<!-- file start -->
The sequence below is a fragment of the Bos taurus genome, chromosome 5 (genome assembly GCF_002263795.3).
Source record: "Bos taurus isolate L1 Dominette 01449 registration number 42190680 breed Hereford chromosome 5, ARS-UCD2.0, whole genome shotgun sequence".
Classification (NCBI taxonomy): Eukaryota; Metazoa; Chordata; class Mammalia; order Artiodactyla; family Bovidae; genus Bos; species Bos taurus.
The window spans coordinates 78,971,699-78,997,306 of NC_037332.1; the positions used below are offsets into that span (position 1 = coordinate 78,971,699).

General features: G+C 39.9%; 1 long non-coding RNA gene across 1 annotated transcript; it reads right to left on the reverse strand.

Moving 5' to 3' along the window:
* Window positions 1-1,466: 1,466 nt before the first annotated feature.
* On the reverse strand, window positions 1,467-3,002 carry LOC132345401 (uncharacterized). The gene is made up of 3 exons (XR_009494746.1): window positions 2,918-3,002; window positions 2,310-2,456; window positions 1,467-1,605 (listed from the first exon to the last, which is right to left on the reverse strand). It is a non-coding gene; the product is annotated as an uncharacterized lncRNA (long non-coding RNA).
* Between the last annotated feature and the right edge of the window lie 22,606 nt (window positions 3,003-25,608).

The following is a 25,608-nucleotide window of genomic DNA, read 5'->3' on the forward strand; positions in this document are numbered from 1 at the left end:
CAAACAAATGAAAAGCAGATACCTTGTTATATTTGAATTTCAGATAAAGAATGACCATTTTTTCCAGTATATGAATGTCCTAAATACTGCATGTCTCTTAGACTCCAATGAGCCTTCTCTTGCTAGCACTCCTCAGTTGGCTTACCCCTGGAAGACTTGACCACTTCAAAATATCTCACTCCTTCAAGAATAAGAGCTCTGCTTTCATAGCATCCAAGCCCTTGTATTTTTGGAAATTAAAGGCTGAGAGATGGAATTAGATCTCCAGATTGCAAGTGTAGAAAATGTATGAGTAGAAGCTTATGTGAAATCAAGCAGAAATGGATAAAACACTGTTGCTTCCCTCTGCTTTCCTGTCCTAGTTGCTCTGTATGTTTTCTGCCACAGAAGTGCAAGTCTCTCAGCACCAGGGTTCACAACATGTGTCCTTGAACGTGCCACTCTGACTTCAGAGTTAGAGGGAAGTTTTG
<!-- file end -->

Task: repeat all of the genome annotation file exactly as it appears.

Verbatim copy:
The sequence below is a fragment of the Bos taurus genome, chromosome 5 (genome assembly GCF_002263795.3).
Source record: "Bos taurus isolate L1 Dominette 01449 registration number 42190680 breed Hereford chromosome 5, ARS-UCD2.0, whole genome shotgun sequence".
Classification (NCBI taxonomy): Eukaryota; Metazoa; Chordata; class Mammalia; order Artiodactyla; family Bovidae; genus Bos; species Bos taurus.
The window spans coordinates 78,971,699-78,997,306 of NC_037332.1; the positions used below are offsets into that span (position 1 = coordinate 78,971,699).

General features: G+C 39.9%; 1 long non-coding RNA gene across 1 annotated transcript; it reads right to left on the reverse strand.

Moving 5' to 3' along the window:
* Window positions 1-1,466: 1,466 nt before the first annotated feature.
* On the reverse strand, window positions 1,467-3,002 carry LOC132345401 (uncharacterized). The gene is made up of 3 exons (XR_009494746.1): window positions 2,918-3,002; window positions 2,310-2,456; window positions 1,467-1,605 (listed from the first exon to the last, which is right to left on the reverse strand). It is a non-coding gene; the product is annotated as an uncharacterized lncRNA (long non-coding RNA).
* Between the last annotated feature and the right edge of the window lie 22,606 nt (window positions 3,003-25,608).

The following is a 25,608-nucleotide window of genomic DNA, read 5'->3' on the forward strand; positions in this document are numbered from 1 at the left end:
CAAACAAATGAAAAGCAGATACCTTGTTATATTTGAATTTCAGATAAAGAATGACCATTTTTTCCAGTATATGAATGTCCTAAATACTGCATGTCTCTTAGACTCCAATGAGCCTTCTCTTGCTAGCACTCCTCAGTTGGCTTACCCCTGGAAGACTTGACCACTTCAAAATATCTCACTCCTTCAAGAATAAGAGCTCTGCTTTCATAGCATCCAAGCCCTTGTATTTTTGGAAATTAAAGGCTGAGAGATGGAATTAGATCTCCAGATTGCAAGTGTAGAAAATGTATGAGTAGAAGCTTATGTGAAATCAAGCAGAAATGGATAAAACACTGTTGCTTCCCTCTGCTTTCCTGTCCTAGTTGCTCTGTATGTTTTCTGCCACAGAAGTGCAAGTCTCTCAGCACCAGGGTTCACAACATGTGTCCTTGAACGTGCCACTCTGACTTCAGAGTTAGAGGGAAGTTTTG